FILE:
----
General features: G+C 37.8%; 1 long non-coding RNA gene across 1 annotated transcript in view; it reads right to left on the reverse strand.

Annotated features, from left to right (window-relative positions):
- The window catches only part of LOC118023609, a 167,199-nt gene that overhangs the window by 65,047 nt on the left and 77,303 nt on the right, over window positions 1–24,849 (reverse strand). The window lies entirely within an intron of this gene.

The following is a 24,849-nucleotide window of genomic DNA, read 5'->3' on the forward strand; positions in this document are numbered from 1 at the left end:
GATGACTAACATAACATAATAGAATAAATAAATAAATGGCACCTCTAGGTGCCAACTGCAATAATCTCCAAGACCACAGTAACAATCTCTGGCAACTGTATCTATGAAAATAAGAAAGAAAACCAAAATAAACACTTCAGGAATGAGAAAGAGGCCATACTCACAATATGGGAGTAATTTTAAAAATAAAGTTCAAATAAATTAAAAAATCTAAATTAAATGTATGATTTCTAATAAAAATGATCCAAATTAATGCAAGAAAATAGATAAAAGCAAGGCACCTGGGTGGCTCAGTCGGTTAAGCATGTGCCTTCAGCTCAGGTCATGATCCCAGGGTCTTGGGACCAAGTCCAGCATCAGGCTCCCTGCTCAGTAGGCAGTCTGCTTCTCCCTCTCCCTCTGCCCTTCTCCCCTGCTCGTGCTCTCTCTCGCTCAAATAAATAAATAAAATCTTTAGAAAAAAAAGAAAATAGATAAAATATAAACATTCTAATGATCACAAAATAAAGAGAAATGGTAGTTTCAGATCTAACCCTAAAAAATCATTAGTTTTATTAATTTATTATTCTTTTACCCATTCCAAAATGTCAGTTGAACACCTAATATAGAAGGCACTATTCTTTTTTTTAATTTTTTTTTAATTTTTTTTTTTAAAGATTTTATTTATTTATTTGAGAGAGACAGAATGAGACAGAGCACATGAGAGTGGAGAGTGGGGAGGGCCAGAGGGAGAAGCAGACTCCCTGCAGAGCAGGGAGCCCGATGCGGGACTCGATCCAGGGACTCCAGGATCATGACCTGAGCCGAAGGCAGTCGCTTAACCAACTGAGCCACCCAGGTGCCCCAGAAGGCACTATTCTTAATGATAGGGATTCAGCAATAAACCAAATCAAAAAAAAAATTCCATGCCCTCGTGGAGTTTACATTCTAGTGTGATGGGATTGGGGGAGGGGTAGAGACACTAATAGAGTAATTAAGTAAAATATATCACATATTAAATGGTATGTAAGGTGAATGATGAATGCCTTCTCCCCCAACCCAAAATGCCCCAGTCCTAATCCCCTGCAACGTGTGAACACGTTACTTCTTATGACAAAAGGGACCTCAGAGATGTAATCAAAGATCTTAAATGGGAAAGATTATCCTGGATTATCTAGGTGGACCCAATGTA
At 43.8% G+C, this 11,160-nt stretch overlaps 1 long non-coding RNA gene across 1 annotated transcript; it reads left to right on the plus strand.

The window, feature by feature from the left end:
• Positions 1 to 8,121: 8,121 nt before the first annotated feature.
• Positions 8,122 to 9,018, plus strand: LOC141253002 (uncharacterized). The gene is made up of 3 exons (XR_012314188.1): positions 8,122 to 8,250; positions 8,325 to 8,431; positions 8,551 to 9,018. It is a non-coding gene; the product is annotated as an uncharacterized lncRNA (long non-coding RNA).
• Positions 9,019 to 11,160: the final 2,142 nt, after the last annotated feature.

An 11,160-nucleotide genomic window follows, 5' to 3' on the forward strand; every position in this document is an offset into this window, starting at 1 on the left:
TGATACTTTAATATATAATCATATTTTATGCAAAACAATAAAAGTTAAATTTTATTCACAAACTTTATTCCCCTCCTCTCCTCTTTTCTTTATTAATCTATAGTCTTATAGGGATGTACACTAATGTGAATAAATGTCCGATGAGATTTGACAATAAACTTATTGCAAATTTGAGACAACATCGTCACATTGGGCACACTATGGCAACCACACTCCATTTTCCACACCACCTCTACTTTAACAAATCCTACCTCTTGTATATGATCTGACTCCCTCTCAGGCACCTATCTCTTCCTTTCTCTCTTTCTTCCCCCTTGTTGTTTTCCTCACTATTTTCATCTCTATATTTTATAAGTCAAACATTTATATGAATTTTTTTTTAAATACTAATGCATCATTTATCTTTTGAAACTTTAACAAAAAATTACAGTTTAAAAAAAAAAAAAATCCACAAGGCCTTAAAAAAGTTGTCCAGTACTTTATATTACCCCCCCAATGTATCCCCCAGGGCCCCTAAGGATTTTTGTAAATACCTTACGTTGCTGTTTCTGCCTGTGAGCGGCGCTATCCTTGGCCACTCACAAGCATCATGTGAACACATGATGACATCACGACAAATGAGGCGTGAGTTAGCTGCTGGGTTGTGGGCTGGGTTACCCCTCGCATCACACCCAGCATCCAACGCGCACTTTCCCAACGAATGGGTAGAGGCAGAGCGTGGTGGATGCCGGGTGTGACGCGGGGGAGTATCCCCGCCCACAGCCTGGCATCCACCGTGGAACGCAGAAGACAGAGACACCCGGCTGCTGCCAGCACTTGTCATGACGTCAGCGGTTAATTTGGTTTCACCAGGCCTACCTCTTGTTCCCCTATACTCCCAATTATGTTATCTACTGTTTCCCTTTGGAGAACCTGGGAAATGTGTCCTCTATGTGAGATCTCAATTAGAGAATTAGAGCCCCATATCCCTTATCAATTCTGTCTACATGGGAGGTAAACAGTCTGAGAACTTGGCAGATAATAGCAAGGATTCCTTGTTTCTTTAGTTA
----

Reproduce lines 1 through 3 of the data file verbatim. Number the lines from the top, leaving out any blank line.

General features: G+C 37.8%; 1 long non-coding RNA gene across 1 annotated transcript in view; it reads right to left on the reverse strand.

Annotated features, from left to right (window-relative positions):
- The window catches only part of LOC118023609, a 167,199-nt gene that overhangs the window by 65,047 nt on the left and 77,303 nt on the right, over window positions 1–24,849 (reverse strand). The window lies entirely within an intron of this gene.